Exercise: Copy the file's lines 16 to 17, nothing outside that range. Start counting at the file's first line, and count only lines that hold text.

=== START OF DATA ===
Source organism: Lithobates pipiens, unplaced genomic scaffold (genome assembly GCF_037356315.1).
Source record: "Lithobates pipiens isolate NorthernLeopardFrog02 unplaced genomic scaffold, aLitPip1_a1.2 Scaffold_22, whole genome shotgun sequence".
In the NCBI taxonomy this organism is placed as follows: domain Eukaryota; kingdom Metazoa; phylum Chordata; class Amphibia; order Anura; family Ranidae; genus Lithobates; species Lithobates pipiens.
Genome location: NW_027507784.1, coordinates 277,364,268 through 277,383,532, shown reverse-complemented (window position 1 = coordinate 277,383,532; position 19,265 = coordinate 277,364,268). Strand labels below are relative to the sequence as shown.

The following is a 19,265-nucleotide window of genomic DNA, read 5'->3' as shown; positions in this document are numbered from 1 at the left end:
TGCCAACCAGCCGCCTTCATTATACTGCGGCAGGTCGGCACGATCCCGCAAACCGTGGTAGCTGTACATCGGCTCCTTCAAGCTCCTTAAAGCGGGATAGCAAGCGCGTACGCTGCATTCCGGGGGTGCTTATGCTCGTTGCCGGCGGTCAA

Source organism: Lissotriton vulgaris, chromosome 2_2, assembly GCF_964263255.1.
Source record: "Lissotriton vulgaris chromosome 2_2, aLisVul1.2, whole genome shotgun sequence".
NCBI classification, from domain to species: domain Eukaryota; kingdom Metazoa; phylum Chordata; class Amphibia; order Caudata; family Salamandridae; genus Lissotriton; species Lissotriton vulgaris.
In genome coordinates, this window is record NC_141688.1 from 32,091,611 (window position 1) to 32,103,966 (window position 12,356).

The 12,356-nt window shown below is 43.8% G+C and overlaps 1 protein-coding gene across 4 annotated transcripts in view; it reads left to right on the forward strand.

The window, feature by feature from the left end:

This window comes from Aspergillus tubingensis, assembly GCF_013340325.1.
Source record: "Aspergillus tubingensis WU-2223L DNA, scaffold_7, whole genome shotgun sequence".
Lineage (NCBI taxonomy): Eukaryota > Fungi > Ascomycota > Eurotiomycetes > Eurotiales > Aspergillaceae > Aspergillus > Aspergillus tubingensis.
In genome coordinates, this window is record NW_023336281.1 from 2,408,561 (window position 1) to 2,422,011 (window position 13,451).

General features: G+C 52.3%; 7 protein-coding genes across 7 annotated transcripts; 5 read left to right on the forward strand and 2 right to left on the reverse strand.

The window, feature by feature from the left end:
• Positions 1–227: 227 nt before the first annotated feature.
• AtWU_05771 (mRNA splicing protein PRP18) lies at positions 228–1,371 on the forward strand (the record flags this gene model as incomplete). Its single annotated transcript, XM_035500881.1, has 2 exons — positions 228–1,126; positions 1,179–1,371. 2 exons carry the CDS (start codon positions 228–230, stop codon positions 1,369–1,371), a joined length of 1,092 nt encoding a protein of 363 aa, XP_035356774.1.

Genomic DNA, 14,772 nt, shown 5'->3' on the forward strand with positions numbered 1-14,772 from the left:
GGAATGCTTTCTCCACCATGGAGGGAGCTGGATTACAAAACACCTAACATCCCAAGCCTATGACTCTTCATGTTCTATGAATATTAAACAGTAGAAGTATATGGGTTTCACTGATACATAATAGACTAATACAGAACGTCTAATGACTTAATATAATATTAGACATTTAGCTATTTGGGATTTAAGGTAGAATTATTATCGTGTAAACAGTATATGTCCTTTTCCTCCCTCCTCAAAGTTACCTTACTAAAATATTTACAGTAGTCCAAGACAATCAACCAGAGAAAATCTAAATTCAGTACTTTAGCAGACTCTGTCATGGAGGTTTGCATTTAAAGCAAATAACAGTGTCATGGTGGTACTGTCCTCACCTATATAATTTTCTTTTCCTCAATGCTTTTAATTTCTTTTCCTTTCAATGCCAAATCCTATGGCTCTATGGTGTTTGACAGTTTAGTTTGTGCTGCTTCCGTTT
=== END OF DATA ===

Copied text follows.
In genome coordinates, this window is record NW_023336281.1 from 2,408,561 (window position 1) to 2,422,011 (window position 13,451).

General features: G+C 52.3%; 7 protein-coding genes across 7 annotated transcripts; 5 read left to right on the forward strand and 2 right to left on the reverse strand.